2. Contact John Wingert (now goes by the name of Twenty Twenty) about his addiction recovery program. When his son got addicted and he was supporting him, he saw problems with the 12-step program his son was in, and tried for something better. He has worked and works with addicts, and is not/ will not be offended by your spouse or child’s language, thoughts, etc. He can be found at www.2020unleashed.com, www.exhostage.com, and other websites.

3. Kinesiology, Neuro-Linguistic Programming (NLP) and hypnotherapy are also useful tools for addiction recovery. Search for practitioners in these areas on the internet and ask them about treatment.

4. Certain addiction recovery programs and centers do much better than others, and many therapies do better than 12-step programs. Go for the successful ones. They might cost more, but it might be worth it, right? Search on the internet. Ask for detailed success rates and about how they are arrived at.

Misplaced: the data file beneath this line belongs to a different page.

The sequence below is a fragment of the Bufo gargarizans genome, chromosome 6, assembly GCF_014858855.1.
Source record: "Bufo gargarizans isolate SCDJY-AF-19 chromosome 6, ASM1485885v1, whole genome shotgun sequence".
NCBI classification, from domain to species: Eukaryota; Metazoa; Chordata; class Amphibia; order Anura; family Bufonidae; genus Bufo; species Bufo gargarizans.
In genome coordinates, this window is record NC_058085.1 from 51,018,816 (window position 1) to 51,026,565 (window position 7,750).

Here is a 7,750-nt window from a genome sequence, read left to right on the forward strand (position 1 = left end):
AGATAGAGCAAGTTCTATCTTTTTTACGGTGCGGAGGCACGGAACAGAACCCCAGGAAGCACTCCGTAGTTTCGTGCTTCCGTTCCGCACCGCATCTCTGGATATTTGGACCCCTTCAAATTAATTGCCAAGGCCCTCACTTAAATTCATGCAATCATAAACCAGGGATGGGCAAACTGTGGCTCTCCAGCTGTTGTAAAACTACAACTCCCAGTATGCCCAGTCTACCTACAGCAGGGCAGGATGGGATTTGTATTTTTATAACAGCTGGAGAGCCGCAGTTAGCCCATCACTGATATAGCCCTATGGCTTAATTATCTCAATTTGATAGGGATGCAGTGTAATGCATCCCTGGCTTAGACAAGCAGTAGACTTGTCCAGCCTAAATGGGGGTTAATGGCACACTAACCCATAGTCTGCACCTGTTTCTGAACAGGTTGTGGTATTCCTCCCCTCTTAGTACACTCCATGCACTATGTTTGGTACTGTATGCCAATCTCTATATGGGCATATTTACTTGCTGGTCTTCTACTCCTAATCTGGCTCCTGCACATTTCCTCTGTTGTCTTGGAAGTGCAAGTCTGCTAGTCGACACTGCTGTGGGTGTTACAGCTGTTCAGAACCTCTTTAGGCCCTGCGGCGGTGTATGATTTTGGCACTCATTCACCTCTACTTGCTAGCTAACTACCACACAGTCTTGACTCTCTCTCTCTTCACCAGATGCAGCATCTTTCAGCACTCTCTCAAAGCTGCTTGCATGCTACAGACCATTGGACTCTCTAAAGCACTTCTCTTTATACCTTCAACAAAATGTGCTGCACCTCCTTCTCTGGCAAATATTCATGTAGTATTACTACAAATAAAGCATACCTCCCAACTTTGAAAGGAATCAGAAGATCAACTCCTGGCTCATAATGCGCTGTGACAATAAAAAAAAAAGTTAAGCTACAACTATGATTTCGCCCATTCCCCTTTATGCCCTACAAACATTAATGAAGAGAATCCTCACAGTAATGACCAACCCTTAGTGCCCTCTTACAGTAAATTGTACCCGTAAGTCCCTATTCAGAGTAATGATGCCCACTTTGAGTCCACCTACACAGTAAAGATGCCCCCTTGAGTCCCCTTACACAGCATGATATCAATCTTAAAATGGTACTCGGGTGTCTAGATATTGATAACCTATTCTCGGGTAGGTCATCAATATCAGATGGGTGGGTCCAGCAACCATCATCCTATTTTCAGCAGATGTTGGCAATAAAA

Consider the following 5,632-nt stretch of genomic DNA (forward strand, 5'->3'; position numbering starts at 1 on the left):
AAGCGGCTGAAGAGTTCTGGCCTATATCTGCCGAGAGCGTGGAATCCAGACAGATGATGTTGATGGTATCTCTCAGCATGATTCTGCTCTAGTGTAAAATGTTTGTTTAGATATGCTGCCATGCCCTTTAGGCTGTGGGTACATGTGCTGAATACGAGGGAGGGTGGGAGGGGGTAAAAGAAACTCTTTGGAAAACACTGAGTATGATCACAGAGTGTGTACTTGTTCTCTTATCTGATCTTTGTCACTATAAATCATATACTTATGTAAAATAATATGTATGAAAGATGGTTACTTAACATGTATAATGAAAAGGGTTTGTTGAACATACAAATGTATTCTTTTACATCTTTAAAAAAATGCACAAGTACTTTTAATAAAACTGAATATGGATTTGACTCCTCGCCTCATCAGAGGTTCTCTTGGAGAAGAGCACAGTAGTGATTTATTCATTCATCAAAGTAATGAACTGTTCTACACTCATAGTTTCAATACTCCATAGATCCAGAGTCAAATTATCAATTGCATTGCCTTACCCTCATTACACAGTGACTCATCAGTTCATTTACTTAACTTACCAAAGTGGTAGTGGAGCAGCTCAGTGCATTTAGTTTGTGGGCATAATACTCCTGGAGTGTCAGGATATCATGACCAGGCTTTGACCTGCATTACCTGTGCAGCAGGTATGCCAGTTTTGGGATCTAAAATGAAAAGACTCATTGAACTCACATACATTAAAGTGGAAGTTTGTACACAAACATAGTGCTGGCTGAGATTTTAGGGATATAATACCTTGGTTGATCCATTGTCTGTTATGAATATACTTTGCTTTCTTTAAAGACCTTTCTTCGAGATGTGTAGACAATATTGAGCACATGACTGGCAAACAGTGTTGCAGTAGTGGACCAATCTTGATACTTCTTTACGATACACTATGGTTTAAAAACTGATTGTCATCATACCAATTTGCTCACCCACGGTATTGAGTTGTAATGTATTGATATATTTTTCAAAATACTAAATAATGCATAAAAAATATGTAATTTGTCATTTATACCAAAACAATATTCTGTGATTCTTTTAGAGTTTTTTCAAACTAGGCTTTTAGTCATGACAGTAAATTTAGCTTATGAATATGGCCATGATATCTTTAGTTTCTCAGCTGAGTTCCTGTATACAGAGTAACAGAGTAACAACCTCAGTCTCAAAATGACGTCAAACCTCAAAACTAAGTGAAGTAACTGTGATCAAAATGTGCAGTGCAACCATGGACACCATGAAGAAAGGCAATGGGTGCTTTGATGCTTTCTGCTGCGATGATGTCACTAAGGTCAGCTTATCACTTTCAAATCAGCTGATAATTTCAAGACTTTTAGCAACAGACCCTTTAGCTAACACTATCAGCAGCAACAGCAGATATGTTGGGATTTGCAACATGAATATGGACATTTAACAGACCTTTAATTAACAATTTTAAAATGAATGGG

5. Special drugs—such as ibogaine, for example (see http://www.relfe.com/ibogaine.html)—or methods can be used; unfortunately, they might be illegal in the USA. You’ll have to search for the drugs and methods, and go out of country, but some people might prefer it to what’s happening.

The 12-step addiction recovery programs seem to not include other things about addiction must usually be understood and addressed for a fuller recovery, including:
*dopamine addiction (the true cause of most addictions);
*emotional, spiritual, mental, and social reasons for addiction;
*influence of other disorders/ syndromes/ etc. on addiction;
*stress control;
*replacing negative addictive behaviors with others;
*social reorientation;
*the role of the environment and about controlling it;
*filling the emptiness inside;
*life purpose;
*communication;
*education;
*learning (and learning problems);
*dealing with problems and problem solving;
*etc.

Though these things might be talked about at meetings, 12-step recovery programs don’t directly deal with these things. At least a few of these subjects will be helpful
and maybe even essential for every person recovering from addiction.